Freddy Sanchez just got spiked.
That's right, the Giants second baseman took the flip, touched the bag, but before he could rifle the ball to first and turn two, he was taken down by a hard-sliding Matt Kemp.
Just another chapter in the Dodgers/Giants rivalry, but a great day to be a gamer as Sony has finally added not only player collisions, but collision awareness in "MLB 12: The Show."
Amazing news for anyone who has followed the franchise, as we're not just talking about canned animations at the plate or when a player is breaking up a double play. It's all around the field, complete with all new tag and sliding animations, making gamers feel like the action on the virtual diamond is more real than ever as you will no longer see the random player-through-player ghost-like animations that have plagued the series for years. And since cyber athletes will not only collide, but be aware of the potential collisions, players react in a much more realistic manner, sliding around tags from all angles, dropping the ball more often when going for the sweep tag, and even giving the occasional spike when necessary.
And while that's far from the biggest feature added to this year's game, it's one of those little things that just adds so much to the overall experience as Sony attempts to blur the lines between what's seen on TV and what you're controlling in "MLB 12: The Show." It's an experience that I had the chance to play recently during an afternoon in Sony's San Diego studio, and I have to say, I was blown away by how those lines are now more blurred than ever.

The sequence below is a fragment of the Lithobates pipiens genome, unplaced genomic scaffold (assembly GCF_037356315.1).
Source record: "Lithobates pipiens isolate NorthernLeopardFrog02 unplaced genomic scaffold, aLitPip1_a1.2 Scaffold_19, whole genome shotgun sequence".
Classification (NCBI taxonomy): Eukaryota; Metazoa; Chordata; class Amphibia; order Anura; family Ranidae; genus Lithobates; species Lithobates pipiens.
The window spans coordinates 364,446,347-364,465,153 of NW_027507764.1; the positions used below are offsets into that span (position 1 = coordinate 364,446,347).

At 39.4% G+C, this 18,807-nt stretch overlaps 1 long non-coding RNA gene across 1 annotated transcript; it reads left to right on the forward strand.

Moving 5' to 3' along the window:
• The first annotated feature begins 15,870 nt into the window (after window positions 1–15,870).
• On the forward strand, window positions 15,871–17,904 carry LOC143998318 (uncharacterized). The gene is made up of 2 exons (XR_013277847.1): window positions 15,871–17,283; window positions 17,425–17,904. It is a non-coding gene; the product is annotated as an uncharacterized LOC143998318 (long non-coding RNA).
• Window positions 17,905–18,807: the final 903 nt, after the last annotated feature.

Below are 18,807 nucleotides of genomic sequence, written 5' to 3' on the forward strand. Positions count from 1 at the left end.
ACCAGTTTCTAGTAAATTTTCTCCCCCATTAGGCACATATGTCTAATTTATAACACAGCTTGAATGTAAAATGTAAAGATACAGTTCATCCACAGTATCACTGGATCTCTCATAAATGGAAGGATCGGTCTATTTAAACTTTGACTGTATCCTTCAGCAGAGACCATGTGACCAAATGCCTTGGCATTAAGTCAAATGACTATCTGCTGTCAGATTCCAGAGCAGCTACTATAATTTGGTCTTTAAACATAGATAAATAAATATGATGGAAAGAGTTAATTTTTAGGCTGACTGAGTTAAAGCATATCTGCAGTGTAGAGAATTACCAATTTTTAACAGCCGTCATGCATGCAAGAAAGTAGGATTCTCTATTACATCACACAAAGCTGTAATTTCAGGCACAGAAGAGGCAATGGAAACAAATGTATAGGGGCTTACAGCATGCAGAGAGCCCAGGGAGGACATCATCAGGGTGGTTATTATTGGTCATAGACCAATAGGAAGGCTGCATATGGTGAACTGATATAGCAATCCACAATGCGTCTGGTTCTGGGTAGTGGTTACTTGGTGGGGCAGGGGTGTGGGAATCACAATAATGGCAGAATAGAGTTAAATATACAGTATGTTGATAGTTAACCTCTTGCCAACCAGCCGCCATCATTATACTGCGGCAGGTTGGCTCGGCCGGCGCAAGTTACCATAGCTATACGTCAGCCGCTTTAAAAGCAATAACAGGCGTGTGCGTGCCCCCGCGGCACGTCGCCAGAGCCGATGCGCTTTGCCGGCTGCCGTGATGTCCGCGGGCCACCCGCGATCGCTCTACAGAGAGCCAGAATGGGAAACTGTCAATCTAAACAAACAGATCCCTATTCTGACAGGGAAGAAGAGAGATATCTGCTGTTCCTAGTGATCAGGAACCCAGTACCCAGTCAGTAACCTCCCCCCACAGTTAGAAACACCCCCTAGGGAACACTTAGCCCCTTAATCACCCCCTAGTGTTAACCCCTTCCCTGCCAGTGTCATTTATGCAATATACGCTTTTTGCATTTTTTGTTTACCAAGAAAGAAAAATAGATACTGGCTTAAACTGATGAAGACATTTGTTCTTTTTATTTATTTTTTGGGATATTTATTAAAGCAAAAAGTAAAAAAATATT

One of the biggest improvements "Show" fans will notice right away is the improved ball physics. In past games, there wasn't the amount of hit variety you'd expect from a baseball simulation, and that had to do mainly with the fact that the game's math was off. So this offseason, one of the more hard-core members of "The Show's" engineering team took up the challenge and rewrote the entire ball physics code based on the actual math for how a spinning object reacts when it strikes everything from the bat to the playing surface to one of the bases. The results? Incredible. The ball speed off the bat has now been increased to MLB levels, while the spin off each hit now comes into play more as you'll see grounders with topspin actually scoot through the infield faster for base hits. I even had one play where I launched a ball 400 feet toward the wall, and the computerized Matt Kemp jumped up to rob the home run, but as he hit the wall, the ball bounced off his glove and rebounded back onto the field. It was just one of those plays that made everyone in the room shout, with the producers smiling at each other knowing how much a moment like that rocks.